Alligator Sausage and Crawfish Casserole

10/23/2013

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After numerous attempts, Gary and our friends Jason and Sam were successful in hunting their alligator! Thus, the game of finding tasty alligator recipes has commenced.

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Referring back to my post when we made sausage, I have to reiterate here that although I am no fan of guns or killing, and I never thought I’d become a proponent of my husband’s hunting hobby, I am a devout omnivore and absolutely love the taste of meat. Thus, if I’m going to consume something that was once living, I may as well look it in the face.

That said, let’s get on with the hunting story. Sam, Jason, and Gary have been after the elusive alligator all season. They’ve spent numerous evenings out on the lake in search of the big one. Sam and Jason caught two eight-footers two years ago, but this year they were much harder to find, so they were only able to get a 7-foot guy.

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None of the three had skinned an alligator before, but because they’re all DIYers, they brought the gator back to our carport and attempted the task. How do you skin a gator, you ask? Well, YouTube has all the answers you need. Mr. Deermeatfordinner posted a great tutorial video explaining how to extract the jelly roll and jowls, among other parts. (I have to admit, I think we all had a slight crush on Mr. Deermeatfordinner after watching it. The Allman Brothers music in the background was the perfect soundtrack. And it’s pretty cute when his pet pig chases around his dog.)

Alligator looks like chicken, and tastes similar to it, yet it’s a touch more rubbery. Truthfully, I’m not the biggest fan of gator meat, but I’ve found when you spice it up right, it’s a good source of lean, organic protein.

The casserole we made has two parts: we made alligator sausage first, and then we put that into the casserole.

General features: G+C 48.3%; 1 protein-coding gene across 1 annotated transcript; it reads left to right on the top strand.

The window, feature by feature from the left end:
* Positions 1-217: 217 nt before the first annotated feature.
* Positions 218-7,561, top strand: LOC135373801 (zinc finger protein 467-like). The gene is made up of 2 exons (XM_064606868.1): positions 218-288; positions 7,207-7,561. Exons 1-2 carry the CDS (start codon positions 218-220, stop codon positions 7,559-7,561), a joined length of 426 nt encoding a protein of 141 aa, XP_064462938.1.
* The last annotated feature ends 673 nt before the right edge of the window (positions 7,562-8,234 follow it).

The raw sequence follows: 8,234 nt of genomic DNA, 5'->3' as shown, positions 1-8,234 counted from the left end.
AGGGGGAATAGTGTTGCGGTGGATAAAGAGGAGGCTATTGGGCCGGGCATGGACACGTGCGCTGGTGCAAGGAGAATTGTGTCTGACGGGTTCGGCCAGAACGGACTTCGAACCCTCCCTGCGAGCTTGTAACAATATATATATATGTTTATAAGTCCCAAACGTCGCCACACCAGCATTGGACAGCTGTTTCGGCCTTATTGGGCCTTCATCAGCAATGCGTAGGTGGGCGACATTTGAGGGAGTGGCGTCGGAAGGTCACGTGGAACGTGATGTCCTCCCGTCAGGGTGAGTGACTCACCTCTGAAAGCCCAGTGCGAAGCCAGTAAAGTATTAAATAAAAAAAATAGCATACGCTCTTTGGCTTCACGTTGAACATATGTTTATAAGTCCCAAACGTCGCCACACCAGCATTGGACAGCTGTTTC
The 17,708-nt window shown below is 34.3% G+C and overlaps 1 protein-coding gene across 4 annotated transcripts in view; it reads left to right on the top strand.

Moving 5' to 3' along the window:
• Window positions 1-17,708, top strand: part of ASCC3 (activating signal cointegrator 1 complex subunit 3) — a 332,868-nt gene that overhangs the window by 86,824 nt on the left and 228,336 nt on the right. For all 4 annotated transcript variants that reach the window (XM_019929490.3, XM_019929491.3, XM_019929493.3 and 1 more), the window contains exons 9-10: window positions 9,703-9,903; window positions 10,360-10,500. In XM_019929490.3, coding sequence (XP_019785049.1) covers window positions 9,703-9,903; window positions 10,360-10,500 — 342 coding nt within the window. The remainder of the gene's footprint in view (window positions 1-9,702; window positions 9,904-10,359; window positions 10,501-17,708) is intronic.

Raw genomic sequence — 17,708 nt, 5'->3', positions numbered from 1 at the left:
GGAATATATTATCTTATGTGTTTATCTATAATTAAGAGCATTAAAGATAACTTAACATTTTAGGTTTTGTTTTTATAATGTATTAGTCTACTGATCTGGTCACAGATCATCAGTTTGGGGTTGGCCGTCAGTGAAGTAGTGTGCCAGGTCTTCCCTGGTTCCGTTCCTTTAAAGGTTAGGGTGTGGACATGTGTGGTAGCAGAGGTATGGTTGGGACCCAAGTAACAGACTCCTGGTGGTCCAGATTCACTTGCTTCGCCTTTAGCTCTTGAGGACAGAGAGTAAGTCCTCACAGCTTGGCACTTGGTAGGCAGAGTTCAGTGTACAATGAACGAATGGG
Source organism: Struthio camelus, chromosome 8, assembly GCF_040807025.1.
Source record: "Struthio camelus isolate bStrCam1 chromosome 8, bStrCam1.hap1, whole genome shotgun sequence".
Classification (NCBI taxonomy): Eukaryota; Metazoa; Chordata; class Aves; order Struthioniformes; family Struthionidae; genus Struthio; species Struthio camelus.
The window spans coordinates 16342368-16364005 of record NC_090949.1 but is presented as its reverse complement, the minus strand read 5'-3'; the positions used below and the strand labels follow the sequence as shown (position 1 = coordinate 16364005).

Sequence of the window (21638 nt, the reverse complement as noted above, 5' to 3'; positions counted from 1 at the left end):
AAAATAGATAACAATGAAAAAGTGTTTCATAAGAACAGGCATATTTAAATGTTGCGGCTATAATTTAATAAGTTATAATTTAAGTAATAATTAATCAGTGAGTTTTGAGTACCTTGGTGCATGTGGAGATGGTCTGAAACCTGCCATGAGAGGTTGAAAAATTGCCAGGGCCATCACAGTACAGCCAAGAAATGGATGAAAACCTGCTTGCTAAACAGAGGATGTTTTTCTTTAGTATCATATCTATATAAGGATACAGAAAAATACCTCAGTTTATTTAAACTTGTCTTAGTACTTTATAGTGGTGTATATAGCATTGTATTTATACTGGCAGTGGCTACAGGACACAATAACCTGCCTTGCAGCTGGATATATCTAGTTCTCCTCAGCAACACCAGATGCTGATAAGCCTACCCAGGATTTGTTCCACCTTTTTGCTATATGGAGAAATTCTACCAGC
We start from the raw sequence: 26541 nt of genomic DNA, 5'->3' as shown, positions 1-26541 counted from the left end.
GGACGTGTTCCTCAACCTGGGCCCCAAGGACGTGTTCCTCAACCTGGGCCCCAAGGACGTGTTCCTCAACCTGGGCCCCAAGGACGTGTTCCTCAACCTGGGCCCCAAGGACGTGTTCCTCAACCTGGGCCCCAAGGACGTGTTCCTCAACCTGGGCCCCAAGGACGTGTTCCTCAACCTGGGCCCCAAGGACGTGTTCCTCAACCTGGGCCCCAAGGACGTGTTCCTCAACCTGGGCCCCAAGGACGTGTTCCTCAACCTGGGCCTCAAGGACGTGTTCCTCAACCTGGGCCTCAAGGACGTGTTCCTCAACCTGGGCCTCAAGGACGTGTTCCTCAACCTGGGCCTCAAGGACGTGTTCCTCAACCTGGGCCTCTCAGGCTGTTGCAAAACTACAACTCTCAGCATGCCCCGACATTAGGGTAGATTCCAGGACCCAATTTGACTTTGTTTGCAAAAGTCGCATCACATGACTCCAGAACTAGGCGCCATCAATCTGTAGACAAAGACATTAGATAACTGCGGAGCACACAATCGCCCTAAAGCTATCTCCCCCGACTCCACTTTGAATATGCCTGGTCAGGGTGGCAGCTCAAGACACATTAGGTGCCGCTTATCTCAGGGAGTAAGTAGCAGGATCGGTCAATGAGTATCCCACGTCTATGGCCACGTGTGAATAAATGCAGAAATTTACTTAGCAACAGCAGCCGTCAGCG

Alligator Sausage Ingredients and Instructions:

1 pound ground alligator
1 pound ground pork
1/4 c chopped onions
1/4 c chopped celery
10 cloves diced garlic
1/4 c chopped red bell pepper
1/4 c chopped parsley
1/4 c sliced green onions
1 t sage
S&P
Hot sauce to taste

We first put the alligator in a food processor. Once shredded, we added all the rest of the ingredients. If you have a sausage maker, you can put this in casings. If you don’t, you can leave it ground.

For the casserole, you have to brown the meat. This recipe made twice as much sausage as we needed, so the remaining went in a ziplock in the freezer for later.

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Alligator Sausage and Crawfish Casserole Ingredients and Instructions:

1 pound alligator sausage; crumble, brown, drain
1 pound Crawfish tails taken from their shells (if you don’t have this, you can use shrimp)
2 c cooked or instant long-grain rice (the recipe I used called for “converted” rice. I didn’t know what that meant, so I used regular rice, and it didn’t cook all the way through. That night, Gary remembered that “converted” rice meant “instant” in his dream!! Too crazy. Live and learn.)
1 10oz can Rotelle tomatoes with chiles
1 c beef stock
1 bunch green onions
5 cloves garlic
1 lb mushrooms (we used our shittakes)
1 t Creole seasoning (I didn’t have this, so I used a combination of paprika, cayenne, cumin, and chili powder)
S&P
1/4 c butter

Mix alligator sausage with all ingredients. Put in a covered casserole dish and cook at 350 degrees for one hour. After half an hour, take out and stir. Put back in and cook for the remaining time.

Of course gator can always be amended by using chicken or shrimp, or any other creature you hunt from the land or swamp. But you have to make sure to toast the animal and give homage to it for its life before you eat, like we did.

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